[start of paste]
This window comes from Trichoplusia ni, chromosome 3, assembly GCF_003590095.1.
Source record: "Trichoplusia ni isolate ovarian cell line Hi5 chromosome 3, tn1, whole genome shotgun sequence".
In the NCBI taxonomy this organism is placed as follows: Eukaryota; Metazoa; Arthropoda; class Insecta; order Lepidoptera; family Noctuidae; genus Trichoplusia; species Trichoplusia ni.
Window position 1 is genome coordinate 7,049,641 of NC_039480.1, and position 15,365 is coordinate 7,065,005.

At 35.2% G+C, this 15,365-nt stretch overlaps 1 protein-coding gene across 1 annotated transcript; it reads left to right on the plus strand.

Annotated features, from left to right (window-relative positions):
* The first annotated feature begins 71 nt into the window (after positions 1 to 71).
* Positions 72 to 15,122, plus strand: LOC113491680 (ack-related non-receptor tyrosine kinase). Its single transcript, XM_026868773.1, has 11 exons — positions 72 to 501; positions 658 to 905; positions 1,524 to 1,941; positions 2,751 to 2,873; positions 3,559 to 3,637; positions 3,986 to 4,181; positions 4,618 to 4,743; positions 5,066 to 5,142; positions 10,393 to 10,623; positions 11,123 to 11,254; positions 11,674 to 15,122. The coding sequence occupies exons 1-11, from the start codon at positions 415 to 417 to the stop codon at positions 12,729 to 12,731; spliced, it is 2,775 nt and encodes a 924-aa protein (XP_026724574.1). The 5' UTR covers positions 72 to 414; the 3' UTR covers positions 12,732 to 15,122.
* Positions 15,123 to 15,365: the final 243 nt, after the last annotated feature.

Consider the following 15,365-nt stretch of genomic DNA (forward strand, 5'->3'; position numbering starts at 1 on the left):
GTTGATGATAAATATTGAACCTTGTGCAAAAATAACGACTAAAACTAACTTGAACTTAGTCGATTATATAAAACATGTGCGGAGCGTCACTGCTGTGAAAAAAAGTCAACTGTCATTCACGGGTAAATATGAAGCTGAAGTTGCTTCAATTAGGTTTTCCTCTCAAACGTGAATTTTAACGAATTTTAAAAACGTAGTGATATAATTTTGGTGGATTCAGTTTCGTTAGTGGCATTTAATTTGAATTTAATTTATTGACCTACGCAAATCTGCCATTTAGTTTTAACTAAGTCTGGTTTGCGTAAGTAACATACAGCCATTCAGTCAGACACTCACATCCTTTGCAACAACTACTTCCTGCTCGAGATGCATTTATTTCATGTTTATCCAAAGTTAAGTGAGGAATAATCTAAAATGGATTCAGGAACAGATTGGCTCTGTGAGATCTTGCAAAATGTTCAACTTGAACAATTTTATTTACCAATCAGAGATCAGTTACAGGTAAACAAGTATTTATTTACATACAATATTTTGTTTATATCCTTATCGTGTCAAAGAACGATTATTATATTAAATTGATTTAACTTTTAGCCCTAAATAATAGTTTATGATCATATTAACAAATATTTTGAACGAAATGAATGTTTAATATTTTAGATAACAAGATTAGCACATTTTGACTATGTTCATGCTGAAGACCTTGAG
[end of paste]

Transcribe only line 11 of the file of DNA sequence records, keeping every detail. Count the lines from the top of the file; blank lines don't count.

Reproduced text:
GTTGATGATAAATATTGAACCTTGTGCAAAAATAACGACTAAAACTAACTTGAACTTAGTCGATTATATAAAACATGTGCGGAGCGTCACTGCTGTGAAAAAAAGTCAACTGTCATTCACGGGTAAATATGAAGCTGAAGTTGCTTCAATTAGGTTTTCCTCTCAAACGTGAATTTTAACGAATTTTAAAAACGTAGTGATATAATTTTGGTGGATTCAGTTTCGTTAGTGGCATTTAATTTGAATTTAATTTATTGACCTACGCAAATCTGCCATTTAGTTTTAACTAAGTCTGGTTTGCGTAAGTAACATACAGCCATTCAGTCAGACACTCACATCCTTTGCAACAACTACTTCCTGCTCGAGATGCATTTATTTCATGTTTATCCAAAGTTAAGTGAGGAATAATCTAAAATGGATTCAGGAACAGATTGGCTCTGTGAGATCTTGCAAAATGTTCAACTTGAACAATTTTATTTACCAATCAGAGATCAGTTACAGGTAAACAAGTATTTATTTACATACAATATTTTGTTTATATCCTTATCGTGTCAAAGAACGATTATTATATTAAATTGATTTAACTTTTAGCCCTAAATAATAGTTTATGATCATATTAACAAATATTTTGAACGAAATGAATGTTTAATATTTTAGATAACAAGATTAGCACATTTTGACTATGTTCATGCTGAAGACCTTGAG